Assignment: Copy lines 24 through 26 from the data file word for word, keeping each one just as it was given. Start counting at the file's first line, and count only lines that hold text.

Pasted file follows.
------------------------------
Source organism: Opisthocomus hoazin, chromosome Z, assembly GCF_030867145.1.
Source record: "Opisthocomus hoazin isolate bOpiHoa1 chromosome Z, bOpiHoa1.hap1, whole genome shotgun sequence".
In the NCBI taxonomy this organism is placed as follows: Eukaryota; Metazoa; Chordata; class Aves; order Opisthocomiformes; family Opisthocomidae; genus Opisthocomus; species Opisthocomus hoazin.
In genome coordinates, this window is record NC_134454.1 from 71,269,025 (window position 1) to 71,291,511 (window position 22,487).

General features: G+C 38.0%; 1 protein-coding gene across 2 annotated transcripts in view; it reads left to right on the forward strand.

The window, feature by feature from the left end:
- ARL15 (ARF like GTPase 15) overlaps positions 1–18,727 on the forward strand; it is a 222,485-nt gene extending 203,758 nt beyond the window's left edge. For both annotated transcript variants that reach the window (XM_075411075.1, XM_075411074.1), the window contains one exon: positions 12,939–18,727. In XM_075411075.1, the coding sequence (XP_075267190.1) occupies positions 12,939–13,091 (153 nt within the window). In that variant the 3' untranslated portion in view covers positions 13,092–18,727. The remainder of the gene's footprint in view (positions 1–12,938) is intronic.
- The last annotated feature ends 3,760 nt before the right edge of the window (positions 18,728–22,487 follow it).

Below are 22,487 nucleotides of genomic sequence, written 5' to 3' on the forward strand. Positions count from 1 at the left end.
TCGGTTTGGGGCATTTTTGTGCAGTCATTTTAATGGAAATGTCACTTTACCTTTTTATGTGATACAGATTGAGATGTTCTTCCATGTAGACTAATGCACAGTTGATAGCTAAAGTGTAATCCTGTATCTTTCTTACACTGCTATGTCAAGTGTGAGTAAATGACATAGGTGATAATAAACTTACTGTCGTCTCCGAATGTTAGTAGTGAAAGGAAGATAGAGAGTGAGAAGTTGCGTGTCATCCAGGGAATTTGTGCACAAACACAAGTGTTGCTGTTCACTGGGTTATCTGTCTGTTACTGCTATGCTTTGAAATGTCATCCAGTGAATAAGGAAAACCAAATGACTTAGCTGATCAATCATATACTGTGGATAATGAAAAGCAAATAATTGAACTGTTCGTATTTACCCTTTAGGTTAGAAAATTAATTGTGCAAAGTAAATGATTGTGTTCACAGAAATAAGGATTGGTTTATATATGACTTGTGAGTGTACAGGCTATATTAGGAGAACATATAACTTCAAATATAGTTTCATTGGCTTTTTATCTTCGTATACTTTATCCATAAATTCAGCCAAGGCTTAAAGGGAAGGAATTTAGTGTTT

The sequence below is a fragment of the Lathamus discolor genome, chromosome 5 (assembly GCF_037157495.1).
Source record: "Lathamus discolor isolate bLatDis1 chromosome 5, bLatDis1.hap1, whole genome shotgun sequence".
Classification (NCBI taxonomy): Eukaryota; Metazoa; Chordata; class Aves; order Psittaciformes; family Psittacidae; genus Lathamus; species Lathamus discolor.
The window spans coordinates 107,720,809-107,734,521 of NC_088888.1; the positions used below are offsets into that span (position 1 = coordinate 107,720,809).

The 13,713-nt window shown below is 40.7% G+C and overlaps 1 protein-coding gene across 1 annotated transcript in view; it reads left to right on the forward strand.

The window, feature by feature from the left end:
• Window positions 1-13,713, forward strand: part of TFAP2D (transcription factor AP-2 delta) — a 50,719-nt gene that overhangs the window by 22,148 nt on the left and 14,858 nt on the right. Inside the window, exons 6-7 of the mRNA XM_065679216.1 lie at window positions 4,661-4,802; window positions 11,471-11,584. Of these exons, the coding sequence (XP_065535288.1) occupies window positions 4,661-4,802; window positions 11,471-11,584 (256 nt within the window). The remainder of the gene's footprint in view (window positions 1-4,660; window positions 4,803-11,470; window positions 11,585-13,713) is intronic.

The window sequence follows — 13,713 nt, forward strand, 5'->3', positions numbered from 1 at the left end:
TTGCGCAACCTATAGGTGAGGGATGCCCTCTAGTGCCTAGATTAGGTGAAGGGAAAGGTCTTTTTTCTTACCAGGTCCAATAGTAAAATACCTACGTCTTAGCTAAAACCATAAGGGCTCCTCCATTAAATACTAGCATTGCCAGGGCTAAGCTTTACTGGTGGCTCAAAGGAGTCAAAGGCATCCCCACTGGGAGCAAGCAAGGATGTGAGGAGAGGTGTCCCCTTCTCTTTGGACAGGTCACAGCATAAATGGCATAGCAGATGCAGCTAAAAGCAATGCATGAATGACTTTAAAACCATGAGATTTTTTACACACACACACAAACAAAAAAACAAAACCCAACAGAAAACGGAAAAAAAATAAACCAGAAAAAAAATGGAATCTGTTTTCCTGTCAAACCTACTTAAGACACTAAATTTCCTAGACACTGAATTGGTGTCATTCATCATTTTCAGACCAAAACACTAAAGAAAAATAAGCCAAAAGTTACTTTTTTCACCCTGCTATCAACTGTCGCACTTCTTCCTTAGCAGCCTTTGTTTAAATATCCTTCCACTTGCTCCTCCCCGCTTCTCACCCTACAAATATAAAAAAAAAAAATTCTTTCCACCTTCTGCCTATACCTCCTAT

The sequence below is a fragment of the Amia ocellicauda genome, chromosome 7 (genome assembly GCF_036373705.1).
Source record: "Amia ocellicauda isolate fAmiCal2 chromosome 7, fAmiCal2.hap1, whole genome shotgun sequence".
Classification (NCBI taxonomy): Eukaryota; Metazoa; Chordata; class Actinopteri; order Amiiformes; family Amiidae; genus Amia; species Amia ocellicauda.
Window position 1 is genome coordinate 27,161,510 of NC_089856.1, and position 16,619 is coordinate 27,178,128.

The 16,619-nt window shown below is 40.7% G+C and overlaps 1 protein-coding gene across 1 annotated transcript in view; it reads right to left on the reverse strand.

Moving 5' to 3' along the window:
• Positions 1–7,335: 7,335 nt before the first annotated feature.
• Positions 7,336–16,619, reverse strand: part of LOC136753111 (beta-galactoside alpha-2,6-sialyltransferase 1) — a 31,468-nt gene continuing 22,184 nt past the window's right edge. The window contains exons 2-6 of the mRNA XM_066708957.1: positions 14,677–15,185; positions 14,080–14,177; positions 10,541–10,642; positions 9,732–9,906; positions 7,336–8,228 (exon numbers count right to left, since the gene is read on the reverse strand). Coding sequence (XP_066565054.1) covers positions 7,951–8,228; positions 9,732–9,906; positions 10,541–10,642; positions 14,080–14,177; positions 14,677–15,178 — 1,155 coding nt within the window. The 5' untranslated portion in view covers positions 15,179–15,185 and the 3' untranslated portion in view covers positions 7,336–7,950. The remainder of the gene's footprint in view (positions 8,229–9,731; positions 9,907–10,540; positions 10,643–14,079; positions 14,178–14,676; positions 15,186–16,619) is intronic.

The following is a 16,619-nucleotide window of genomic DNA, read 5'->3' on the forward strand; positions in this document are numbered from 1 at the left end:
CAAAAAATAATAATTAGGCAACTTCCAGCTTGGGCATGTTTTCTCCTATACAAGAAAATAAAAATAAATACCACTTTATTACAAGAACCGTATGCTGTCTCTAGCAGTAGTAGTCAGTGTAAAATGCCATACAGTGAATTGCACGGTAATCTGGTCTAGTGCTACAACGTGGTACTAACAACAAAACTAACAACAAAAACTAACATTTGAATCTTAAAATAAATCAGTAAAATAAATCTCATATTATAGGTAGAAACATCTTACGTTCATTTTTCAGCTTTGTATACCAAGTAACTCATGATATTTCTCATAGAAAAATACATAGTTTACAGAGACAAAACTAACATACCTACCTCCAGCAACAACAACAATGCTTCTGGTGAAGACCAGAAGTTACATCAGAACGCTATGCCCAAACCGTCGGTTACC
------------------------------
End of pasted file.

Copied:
The 16,619-nt window shown below is 40.7% G+C and overlaps 1 protein-coding gene across 1 annotated transcript in view; it reads right to left on the reverse strand.

Moving 5' to 3' along the window:
• Positions 1–7,335: 7,335 nt before the first annotated feature.